Research:Online Community Conduct Policies/Goodreads
Goodreads is a user-submitted book review and rating community, launched in 2007. The website was acquired by online retailer Amazon in 2013. The primary activity on the site is composing book reviews, or rating titles through a “five star” ratings system. Users can also create user-curated lists of titles called “Shelves”. User interaction happens on the site’s “Q&A” sections, where users can post questions about a specific title, and other users can answer them. As well, the Goodread Groups feature allows people to form groups around specific topics, genres, or authors, and interact on their Group’s discussion boards. Users can also interact with authors who have accounts on the site through the “Ask the Author” feature.
Goodreads requires registration to participate in the review and Q&A sections of the site. Experienced users are granted the “Librarian” user right, which allows for more advanced curation tools, such as the ability to alter bibliographic records about titles in the system. Staff interact with community and receive reports of problems and bugs through the Goodreads Feedback platform.
- Size of community - According to Goodreads, in 2016 the site has 50 million members, up from 10 million members in 2012.
- Gender breakdown - Alexa rates Goodreads’ visitors as “predominantly female”, with this 2012 breakdown putting their user base at approximately 70% female.
- Age of community - nine years old (since 2007).
History of policiesEdit
On occasion, some users, labelled the “GR Bullies” by a prominent blog on the subject, have used reviews to engage in harassment of writers and authors. This took place in reviews, as well as through the Shelves function, where derogatory-named lists of books became a problem. This practice led to a 2012 change in policy clarifying what type of language and criticism is allowed in reviews, and how reviews and Shelves would be evaluated. Some users protested that these changes meant that the site was engaging in censorship and siding with authors over reviewers because of commercial interests. Users raised concerns about authors themselves abusing reviewers, including aggressive posts and unsolicited emails. The site has developed a set of guidelines for authors in order to address these concerns.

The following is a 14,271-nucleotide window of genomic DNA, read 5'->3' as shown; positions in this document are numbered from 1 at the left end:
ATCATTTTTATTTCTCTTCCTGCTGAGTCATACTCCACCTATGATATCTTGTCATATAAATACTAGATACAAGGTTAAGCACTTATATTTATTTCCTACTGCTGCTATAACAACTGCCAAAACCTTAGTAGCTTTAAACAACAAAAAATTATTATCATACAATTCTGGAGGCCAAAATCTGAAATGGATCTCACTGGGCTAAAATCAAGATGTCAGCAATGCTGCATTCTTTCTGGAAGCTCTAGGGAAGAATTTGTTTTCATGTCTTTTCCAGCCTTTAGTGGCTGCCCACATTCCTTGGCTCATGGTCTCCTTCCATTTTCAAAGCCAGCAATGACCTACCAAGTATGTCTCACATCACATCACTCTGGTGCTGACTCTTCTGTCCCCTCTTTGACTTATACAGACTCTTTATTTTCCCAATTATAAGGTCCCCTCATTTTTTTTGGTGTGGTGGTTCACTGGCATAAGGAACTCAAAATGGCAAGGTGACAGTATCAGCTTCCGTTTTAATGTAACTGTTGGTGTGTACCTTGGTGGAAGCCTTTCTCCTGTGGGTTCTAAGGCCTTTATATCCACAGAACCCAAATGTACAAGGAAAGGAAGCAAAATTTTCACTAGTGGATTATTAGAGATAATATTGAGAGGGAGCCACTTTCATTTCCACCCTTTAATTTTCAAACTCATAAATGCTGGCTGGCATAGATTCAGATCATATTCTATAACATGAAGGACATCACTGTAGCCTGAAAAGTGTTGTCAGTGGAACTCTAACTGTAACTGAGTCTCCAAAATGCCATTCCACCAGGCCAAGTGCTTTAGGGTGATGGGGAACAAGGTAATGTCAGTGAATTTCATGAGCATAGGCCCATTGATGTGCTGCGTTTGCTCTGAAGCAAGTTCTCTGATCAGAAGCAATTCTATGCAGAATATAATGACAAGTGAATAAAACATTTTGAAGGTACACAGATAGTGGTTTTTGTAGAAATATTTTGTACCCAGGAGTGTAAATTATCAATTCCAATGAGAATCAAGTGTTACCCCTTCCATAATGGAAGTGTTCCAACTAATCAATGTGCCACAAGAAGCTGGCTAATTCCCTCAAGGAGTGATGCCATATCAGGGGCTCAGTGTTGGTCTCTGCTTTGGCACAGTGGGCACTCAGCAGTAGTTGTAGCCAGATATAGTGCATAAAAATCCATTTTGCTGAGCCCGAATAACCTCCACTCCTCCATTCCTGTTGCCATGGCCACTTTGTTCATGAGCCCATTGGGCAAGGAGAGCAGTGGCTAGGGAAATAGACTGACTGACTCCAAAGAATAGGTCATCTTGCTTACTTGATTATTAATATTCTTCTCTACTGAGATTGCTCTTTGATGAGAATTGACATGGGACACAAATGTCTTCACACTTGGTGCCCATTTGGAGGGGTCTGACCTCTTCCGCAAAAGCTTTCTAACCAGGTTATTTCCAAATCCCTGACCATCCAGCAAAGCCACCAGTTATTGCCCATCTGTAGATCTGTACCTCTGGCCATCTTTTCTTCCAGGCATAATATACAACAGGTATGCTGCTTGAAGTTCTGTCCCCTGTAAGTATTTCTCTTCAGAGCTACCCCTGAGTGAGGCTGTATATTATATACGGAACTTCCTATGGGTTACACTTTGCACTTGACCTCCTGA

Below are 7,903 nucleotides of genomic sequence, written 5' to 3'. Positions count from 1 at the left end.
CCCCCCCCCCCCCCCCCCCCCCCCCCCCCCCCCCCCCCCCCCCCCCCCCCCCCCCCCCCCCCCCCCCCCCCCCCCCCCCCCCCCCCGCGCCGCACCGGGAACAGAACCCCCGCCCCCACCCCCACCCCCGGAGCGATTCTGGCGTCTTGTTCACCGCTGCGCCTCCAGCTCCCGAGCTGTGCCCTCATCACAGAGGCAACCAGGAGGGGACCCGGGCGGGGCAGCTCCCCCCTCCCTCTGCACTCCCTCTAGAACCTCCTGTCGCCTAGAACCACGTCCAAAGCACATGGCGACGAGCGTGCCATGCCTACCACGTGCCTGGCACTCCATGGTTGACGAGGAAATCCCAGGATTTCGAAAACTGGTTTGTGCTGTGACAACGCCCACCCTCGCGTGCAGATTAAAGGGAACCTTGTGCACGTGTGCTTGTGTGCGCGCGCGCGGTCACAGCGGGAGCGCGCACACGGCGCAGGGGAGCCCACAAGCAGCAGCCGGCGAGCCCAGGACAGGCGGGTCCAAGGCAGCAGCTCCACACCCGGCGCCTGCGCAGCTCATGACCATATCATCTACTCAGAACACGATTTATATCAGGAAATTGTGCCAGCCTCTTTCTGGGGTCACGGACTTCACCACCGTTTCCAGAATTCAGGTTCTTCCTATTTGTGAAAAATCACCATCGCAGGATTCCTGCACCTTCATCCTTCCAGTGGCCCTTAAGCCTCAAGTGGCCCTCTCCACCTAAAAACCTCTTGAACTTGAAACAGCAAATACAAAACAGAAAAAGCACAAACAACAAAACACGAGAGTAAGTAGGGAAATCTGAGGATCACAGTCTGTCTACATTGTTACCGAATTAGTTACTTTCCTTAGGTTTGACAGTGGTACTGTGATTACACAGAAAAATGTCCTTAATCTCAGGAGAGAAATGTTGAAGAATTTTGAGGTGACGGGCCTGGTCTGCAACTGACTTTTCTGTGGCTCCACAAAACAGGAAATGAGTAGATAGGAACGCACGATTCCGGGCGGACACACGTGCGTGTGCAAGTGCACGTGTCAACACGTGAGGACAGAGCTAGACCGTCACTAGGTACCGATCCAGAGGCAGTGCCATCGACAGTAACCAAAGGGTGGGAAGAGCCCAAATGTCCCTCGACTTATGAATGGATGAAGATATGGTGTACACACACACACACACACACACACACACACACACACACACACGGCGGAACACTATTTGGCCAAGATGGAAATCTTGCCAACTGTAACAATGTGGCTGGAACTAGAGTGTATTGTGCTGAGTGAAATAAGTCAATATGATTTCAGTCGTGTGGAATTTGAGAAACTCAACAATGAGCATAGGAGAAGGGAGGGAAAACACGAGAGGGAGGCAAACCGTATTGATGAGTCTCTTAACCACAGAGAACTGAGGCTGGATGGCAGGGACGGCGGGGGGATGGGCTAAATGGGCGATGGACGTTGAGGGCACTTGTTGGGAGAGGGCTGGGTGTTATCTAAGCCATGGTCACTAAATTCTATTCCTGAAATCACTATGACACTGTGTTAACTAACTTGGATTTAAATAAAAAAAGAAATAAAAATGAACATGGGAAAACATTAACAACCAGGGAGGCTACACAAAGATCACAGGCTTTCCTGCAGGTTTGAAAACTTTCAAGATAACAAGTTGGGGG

Flagging an “answer” in the Q&A feature brings up the following categories:
- Spoiler Alert ("This answer contains a spoiler")
- Spam ("This answer is self-promotional")
- Irrelevant ("This answer is not about the book or the author of the book")
- Inappropriate ("This answer contains an image with nudity or excessive violence, hate speech, pornography, or a personal attack on a fellow Goodreads member. For more on what we consider inappropriate, please see our Q&A guidelines.")
Flagging for other content brings up similar categories.
Users have the ability to “block” other users if they feel they are being harassed; this function disables the ability of the blocked user to contact the user, and hides their public comments from the user’s view. Users are asked to escalate issues to Goodreads Support team if the problem persists. Creators of Groups also have the ability to control their group’s member list, and can block or re-add users as they choose.
Analysis of policy: strengths and weaknessesEdit
- "Goodreads' Otis Chandler reviews growth". SFGate. Retrieved 2016-05-23.
- "goodreads.com Site Overview". www.alexa.com. Retrieved 2016-05-23.
- "Social media demographics 2012: 24 sites including Twitter, Facebook, and LinkedIn". VentureBeat. Retrieved 2016-05-23.
- "Review Guidelines". www.goodreads.com. Retrieved 2016-05-23.
- Owen, Laura (2013-09-23). "Goodreads’ growing pains: Attempt to curtail author bullying angers many users". gigaom.com. Retrieved 2016-05-23.
- "Goodreads Feedback - Announcements: Important Note Regarding Reviews (showing 1-50 of 6,403)". www.goodreads.com. Retrieved 2016-05-23.